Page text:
AMBER Archive (2009)

Subject: Re: [AMBER] Problem with RNA hairpin unwinding in explicit water

From: Thomas Cheatham III (
Date: Wed Apr 22 2009 - 17:56:25 CDT

> I'm trying to simulate a hairpin structure of RNA using an NMR structure
> as a starting point (1MFY in PDB). However, the RNA unwinds from a
> helical structure into a linear base-paired one. This happens within
> several ns of simulation.

Anything this drastic happening so fast is a little suspect; normally we
can simulate hairpin loop geometries with ff99 or ff99-bsc0 for 5-10's of
ns without significant change. 50-100 ns is another story.

- If you are restarting frequently, it could be the random seed problem
with Langevin (see paper by Cerrutti/Duke and discussions in archives).

- I do not think no salt would cause structure disruption and certainly
not on this time scale as Ewald implicitly includes an effective salt
(i.e. the net-neutralizing plasma). Years ago we looked at this in short
simulations and saw little salt effect. However, perhaps as the defaults
now get rid of excess charge, the problem could be related to
net-neutralization of the overall large negative charge (thereby changing
each of the charges). You would see this at the top of the mdout file,
i.e. removing net-charge of X. But, if you have a lots of atoms, the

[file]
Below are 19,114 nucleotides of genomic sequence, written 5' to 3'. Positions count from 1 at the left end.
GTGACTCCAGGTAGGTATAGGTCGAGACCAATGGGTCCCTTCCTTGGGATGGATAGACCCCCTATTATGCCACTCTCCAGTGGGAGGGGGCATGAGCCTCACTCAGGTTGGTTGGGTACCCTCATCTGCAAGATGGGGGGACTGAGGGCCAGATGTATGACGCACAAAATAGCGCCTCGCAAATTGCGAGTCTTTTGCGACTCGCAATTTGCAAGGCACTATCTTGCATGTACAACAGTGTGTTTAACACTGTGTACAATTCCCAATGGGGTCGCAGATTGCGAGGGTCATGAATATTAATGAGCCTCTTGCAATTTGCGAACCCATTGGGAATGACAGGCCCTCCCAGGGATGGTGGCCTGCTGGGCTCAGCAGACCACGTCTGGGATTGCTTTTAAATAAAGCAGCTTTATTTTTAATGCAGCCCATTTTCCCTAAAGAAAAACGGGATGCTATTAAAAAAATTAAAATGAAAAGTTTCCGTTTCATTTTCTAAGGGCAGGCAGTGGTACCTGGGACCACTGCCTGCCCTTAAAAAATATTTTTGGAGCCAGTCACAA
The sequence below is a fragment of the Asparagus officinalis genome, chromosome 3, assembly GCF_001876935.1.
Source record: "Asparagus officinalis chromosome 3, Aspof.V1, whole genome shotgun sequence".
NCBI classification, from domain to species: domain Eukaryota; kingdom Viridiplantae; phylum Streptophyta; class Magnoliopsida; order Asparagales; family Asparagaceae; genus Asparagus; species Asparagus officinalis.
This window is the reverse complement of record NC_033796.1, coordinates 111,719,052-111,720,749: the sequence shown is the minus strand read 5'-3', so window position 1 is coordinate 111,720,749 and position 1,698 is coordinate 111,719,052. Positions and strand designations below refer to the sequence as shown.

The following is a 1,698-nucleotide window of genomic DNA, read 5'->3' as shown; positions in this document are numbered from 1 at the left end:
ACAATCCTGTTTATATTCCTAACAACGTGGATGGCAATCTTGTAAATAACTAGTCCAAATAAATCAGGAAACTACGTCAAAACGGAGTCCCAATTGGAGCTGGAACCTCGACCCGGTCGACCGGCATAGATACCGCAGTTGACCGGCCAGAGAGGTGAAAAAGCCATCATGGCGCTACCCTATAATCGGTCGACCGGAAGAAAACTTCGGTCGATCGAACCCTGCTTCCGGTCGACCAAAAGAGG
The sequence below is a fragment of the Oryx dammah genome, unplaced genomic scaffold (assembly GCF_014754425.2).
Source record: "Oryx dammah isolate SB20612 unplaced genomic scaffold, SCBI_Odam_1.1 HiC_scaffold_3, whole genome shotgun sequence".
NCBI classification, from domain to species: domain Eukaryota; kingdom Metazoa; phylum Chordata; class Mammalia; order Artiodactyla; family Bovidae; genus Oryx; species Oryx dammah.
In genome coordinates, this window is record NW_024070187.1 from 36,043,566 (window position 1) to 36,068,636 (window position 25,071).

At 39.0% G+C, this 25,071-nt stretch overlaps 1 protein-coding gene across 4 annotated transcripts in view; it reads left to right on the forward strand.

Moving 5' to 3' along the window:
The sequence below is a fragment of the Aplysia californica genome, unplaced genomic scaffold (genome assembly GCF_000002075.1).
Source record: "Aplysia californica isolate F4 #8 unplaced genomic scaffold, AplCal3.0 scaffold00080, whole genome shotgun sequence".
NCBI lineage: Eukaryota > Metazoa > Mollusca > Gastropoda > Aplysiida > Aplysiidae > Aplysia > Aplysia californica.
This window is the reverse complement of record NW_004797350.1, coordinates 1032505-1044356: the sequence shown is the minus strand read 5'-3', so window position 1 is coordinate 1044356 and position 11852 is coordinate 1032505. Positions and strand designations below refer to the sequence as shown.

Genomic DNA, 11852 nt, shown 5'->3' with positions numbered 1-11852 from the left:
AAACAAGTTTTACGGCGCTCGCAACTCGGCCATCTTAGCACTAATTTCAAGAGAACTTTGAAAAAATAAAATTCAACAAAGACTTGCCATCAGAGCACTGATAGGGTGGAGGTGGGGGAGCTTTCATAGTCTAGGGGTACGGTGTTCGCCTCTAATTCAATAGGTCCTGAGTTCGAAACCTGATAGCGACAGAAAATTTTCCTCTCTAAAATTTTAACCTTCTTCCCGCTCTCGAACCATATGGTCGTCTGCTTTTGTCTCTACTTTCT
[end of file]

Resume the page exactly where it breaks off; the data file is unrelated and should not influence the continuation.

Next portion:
change in charge is only +31/#atoms which is likely small. You could try
to turn on the Ewald plasma (i.e. don't neutralize) but better would be to
include a finite salt concentration. Somehow I do not think this is the
origin of the problem.

- If you see sugars systematically in the plane of the base (alternating)
this is indicative of the alpha/gamma problem that ff99-bsc0 intends to

- Note that with Ewald a cutoff of 15 is serious overkill and will cost
your dearly in simulation time. I would recommend 8-9 angstroms with a 1A
skin and the uniform van der Waals density correction (which is on by

- Check to make sure your structure post-equilibration is OK.

- You can probably get away with DT=0.002 (set the SHAKE tolerance
tighter, i.e. smaller).


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